10 Things


I heard recently someone say that the best way to get through difficult times is to recite ten things you are thankful for every day.  It’s all about perspective, right?  If we have tunnel vision regarding our circumstances, and we are only focused on what is going wrong, we lose perspective, and things become dark and heavy in our hearts.

However, if we are somehow (and this is not always easy) able to find a few things each and every day to be thankful for we find ourselves feeling lighter, and our circumstances, while still grim, don’t quite overpower us like they did the day before.

A few years ago I heard another quote that has literally changed my life.  The quote read, “Life can be hard and good at the same time.”  At the time I heard those words, I had been working under a belief system that when things were hard, THEY WERE JUST HARD.  Somehow the difficulty I was experiencing in my life stepped on to the stage and everything else had to sit down and wait for the difficulty to remove itself, and then the good things could stand up and be forefront in my life again. Silly!!  Where did I get that?  So when I heard that BOTH could take front and center it changed me.  I began to focus on being thankful for the good things that were always going on (truly, I can always find at least 10 things to be thankful for, and rarely if ever can I find 10 things to be struggling with).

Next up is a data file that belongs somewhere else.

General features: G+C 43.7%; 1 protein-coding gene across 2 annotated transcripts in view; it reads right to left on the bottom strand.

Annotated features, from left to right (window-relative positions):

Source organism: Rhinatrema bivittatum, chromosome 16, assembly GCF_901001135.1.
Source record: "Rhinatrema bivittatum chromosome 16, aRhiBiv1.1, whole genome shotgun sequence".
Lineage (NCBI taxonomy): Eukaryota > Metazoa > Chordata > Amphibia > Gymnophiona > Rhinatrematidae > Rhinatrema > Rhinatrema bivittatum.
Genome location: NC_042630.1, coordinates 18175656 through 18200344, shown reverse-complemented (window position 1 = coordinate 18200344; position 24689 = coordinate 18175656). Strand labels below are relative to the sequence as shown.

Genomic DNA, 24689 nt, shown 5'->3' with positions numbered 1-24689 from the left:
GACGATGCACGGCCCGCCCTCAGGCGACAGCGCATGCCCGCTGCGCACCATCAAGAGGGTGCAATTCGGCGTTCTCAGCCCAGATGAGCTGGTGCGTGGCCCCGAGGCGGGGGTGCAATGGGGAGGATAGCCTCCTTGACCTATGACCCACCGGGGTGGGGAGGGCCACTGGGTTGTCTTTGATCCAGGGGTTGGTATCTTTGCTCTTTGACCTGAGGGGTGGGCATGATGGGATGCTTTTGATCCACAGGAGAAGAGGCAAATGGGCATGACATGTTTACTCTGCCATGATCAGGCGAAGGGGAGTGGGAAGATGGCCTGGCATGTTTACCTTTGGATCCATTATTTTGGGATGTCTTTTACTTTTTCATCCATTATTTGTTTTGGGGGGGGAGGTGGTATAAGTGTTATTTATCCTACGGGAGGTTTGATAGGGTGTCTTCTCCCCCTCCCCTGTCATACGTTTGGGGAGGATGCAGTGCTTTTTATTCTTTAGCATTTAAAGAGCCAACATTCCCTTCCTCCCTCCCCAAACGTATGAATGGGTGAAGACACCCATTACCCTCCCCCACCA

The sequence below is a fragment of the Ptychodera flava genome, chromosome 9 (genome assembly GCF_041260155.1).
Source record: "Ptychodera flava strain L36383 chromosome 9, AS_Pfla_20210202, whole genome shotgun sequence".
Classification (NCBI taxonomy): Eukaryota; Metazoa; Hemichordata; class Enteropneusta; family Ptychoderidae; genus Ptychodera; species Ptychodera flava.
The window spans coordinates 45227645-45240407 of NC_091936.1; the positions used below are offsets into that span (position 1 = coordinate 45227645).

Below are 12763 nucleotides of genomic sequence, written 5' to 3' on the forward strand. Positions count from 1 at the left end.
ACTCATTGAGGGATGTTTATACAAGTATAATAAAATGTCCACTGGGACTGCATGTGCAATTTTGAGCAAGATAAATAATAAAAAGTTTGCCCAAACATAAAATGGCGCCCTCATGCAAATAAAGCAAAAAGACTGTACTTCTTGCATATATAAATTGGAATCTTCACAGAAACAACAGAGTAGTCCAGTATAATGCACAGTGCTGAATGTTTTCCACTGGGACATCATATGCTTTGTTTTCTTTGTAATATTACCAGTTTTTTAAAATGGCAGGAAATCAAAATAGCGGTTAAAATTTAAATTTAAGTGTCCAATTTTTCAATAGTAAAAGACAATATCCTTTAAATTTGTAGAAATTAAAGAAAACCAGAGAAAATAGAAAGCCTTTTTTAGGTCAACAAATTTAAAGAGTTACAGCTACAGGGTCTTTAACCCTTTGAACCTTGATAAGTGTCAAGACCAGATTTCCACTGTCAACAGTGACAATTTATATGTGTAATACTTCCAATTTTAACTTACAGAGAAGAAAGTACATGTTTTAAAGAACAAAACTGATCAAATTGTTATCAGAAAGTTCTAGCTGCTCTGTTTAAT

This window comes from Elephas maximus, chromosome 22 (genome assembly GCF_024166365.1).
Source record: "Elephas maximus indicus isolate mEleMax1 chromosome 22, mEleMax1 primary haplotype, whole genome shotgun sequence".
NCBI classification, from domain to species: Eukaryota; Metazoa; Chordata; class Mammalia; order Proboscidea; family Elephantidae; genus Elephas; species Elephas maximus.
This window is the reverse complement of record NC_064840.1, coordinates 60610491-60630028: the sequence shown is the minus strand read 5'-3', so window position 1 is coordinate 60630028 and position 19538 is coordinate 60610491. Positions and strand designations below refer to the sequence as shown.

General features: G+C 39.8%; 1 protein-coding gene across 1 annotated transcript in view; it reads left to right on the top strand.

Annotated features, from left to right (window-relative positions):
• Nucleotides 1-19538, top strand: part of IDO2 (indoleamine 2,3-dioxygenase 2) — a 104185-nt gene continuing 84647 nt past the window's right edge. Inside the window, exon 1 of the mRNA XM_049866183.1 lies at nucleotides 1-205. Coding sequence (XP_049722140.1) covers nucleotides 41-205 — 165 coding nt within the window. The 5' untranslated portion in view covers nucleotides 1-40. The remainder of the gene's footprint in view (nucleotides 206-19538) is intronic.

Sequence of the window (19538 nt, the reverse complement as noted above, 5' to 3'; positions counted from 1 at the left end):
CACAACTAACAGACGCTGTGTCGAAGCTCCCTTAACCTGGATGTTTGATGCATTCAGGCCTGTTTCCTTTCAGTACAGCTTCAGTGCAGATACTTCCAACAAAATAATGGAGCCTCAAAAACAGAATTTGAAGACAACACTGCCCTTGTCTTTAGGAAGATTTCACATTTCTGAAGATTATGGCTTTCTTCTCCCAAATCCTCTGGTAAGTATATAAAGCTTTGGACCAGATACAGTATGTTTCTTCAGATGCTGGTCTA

The pilgrims, who left their lives of familiarity in England, and crossed treacherous seas in unfathomable travel conditions to make a new life for themselves in a new land filled with hope and promise, experienced difficulties beyond compare once they reached what we now know as America.  Death of children, spouses, hunger, cold, attacked by those defending their land, were just a few of the trials they overcame.  Yet, they persevered, and the very circumstances they were in made them MORE grateful for what they had.  Hence, the Thanksgiving Feast they celebrated.  They gave thanks for what they had–hope, shelter, native friends who helped them learn to successfully grow food, freedom to practice their faith, and for God, who had brought them this far.  They knew life could be both hard and good at the same time.

This Thanksgiving week, try this experiment.  Starting today, right now in fact, list 10 things you are thankful for.  I’m sure that won’t even scratch the surface.

Then tomorrow, write 10 more, and the next day 10 more.  They can be the same things, or new.  Try to do this through the Sunday after Thanksgiving.  Let’s not just say were thankful, let’s know it in our hearts.

“You are my God, and I will give you thanks; you are my God and I will exalt you.  Give thanks to the Lord, for he endures forever.” Psalm 118:28-29



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